What Peirce means when he says that there is no rational dependence on the meaning of the sign is that “there is nothing in the content of the thought which explains why it should arise only on occasion of … determining thoughts.” In other words, there is no need for the thought-sign of fear to have any rational connection to contexts in which thoughts logically relating to it might occur. “If there is such a relation of reason, if the thought is essentially limited in its application to these objects [objects with which it is logically connected by context, then the thought comprehends a thought other than itself.” Without a relation of reason determining it, the thought may still occur, but when it does, it comprehends only itself. Fear has self-abstracted. It has become exclusively self-comprehending. It has become the autonomous thought of itself. It can now boldly go wherever thought can reach. And thought can reach wherever attention goes. Unfelt bodily motion (what Peirce calls “sensation”) and attention are, he says, “the sole constituents” of thought. “Attention is the power by which thought at one time is connected with and made to relate to thought at another time … it is the pure demonstrative application of a thought-sign.”19 In the case of a thought determined by and comprehending only itself, the thought to which attention demonstratively links it at one time as to another is — itself. In thought, fear becomes intensively self-relating, independent to the extreme of actual context, or even other thoughts. It demonstratively signs itself.
This implies that techniques of attention applied against the background of the affective tone of fear revirtual may purely and demonstratively regenerate thought-signs of it, along with the unfeeling of its corresponding bodily activation. Fear has attained a summit of virtualization, almost fully autonomized (contingent only on the vagaries of attention) and abstracted from its actions, contexts, external signs, logical content or meaning, and last but not least its own feeling.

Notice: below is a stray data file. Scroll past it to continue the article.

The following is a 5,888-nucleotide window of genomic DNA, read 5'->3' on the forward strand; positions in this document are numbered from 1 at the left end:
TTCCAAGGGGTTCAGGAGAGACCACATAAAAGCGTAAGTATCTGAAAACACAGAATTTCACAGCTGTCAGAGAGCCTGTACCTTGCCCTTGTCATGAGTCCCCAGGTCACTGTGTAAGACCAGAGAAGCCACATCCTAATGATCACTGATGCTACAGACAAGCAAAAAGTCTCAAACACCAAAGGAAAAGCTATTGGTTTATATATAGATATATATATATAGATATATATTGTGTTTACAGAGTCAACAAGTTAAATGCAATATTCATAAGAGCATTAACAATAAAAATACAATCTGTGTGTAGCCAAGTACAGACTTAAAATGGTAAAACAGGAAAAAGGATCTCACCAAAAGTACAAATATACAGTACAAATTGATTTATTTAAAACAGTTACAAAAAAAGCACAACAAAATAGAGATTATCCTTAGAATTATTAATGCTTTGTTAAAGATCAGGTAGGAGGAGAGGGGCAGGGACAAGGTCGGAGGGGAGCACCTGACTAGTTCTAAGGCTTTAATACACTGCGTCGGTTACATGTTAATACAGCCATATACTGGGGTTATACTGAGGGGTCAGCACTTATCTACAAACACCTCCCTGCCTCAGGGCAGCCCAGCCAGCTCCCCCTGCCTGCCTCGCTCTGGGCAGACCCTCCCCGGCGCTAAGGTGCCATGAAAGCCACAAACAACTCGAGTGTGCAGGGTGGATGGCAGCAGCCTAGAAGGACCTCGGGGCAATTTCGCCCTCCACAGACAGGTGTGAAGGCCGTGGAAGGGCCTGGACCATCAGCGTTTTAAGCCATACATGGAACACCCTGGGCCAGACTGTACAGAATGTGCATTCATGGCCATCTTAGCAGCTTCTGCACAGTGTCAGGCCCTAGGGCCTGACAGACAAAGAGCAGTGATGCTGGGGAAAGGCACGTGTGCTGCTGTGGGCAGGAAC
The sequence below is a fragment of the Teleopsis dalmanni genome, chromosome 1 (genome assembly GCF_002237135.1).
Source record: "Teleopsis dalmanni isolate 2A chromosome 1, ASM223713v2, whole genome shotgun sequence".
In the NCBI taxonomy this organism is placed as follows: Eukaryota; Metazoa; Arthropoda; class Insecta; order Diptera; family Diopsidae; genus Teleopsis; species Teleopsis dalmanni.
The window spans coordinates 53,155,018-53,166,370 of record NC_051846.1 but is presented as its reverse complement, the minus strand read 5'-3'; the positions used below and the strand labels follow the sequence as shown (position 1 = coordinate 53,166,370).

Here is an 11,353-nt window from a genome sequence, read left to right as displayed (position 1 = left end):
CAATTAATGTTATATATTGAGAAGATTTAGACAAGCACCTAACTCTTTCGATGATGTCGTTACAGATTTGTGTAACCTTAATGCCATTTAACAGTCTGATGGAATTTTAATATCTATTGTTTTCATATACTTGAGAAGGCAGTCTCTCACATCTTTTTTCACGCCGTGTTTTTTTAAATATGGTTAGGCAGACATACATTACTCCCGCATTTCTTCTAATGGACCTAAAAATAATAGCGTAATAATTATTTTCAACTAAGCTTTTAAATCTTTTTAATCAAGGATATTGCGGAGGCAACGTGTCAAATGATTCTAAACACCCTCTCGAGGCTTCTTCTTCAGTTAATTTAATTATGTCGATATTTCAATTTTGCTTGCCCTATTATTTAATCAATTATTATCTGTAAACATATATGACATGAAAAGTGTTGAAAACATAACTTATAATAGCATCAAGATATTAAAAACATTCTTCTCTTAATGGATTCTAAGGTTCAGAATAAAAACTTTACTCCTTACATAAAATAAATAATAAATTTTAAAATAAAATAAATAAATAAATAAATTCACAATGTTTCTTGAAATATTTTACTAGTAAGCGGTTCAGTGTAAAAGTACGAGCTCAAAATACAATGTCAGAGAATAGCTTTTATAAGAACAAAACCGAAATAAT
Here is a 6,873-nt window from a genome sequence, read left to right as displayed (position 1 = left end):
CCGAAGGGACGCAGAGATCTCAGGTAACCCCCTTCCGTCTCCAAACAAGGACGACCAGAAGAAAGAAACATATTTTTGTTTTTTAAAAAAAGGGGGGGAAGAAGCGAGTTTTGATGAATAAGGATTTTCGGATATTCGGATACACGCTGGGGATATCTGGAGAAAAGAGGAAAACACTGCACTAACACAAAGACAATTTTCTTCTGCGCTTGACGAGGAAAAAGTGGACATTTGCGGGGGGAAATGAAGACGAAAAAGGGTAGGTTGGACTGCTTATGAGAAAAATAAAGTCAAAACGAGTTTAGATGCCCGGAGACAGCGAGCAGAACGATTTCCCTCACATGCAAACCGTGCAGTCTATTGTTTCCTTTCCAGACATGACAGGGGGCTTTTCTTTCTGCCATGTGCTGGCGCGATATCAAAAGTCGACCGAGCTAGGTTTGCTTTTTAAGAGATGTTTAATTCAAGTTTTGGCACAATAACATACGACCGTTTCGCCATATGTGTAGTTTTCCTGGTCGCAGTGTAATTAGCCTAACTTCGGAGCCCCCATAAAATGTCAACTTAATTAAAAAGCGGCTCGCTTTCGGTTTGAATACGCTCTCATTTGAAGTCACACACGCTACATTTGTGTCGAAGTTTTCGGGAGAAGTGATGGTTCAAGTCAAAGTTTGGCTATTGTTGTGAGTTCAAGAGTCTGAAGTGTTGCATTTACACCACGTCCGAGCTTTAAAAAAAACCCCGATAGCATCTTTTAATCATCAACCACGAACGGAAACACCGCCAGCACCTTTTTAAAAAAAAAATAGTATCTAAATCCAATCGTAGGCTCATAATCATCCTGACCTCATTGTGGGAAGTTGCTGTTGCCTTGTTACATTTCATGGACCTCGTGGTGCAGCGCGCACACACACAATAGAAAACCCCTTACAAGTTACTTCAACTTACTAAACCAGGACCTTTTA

We have now entered the wonderland world where the startle can come without the scare: body activation without the feeling James insists that it is. We have passed to the other side of the affective mirror where fear “reflects” only its own Cheshire catlike occurrence, at the phenomenal vanishing point, where is is without.
Fear can now operate as the nonphenomenal background of existence, or outside in-which of experience, in its role as the affective tone or generic context for a way of life. It can also still be contained, featuring as a particular life’s phenomenal content. In addition, it can function purely self-demonstratively, as a self-sufficient thought process unencumbered by the bodily activation still necessarily accompanying it. Which of these modes, or which combination of them, it will be in operation at any given point will depend on the regime of external signs in play, the nature of the contexts through which they multiply, the acquired skills of suppression impressed upon the bodies populating those contexts, and the techniques of attention in operation (for example, as associated with the media, in particular as they disseminate themselves more widely and finely through the social field assisted by miniaturization and digitization).
In this journey through fear, we have cycled, more than once, from virtual cause to virtual cause, the degree of virtuality increasing at each loop. In a first loop, we saw a self-differentiating unfolding into a variety of modes: from activation to feeling-in-action, from feeling-in-action to pure expression of affect, from pure expression of affect to branchings into perception, reflection, and recollection, then on to affective containment. The process then continued, looping back into itself, through and in excess of its own containment. It attached itself to signs, then to thought-signs. At each cycle, its quasicausal powers expanded. Its modes of expansion emerged sequentially, as phases of a continuing process. But beyond the threshold of affective suspense in the first loop, the emergence of the modes was additive. The branching was onto levels of operation that were in co-operation, potentially working with or in some cases on each other. Although the phases emerge sequentially, they operate conjointly to form a complex, multi-layered formation. The overall process is at once additive and distributive.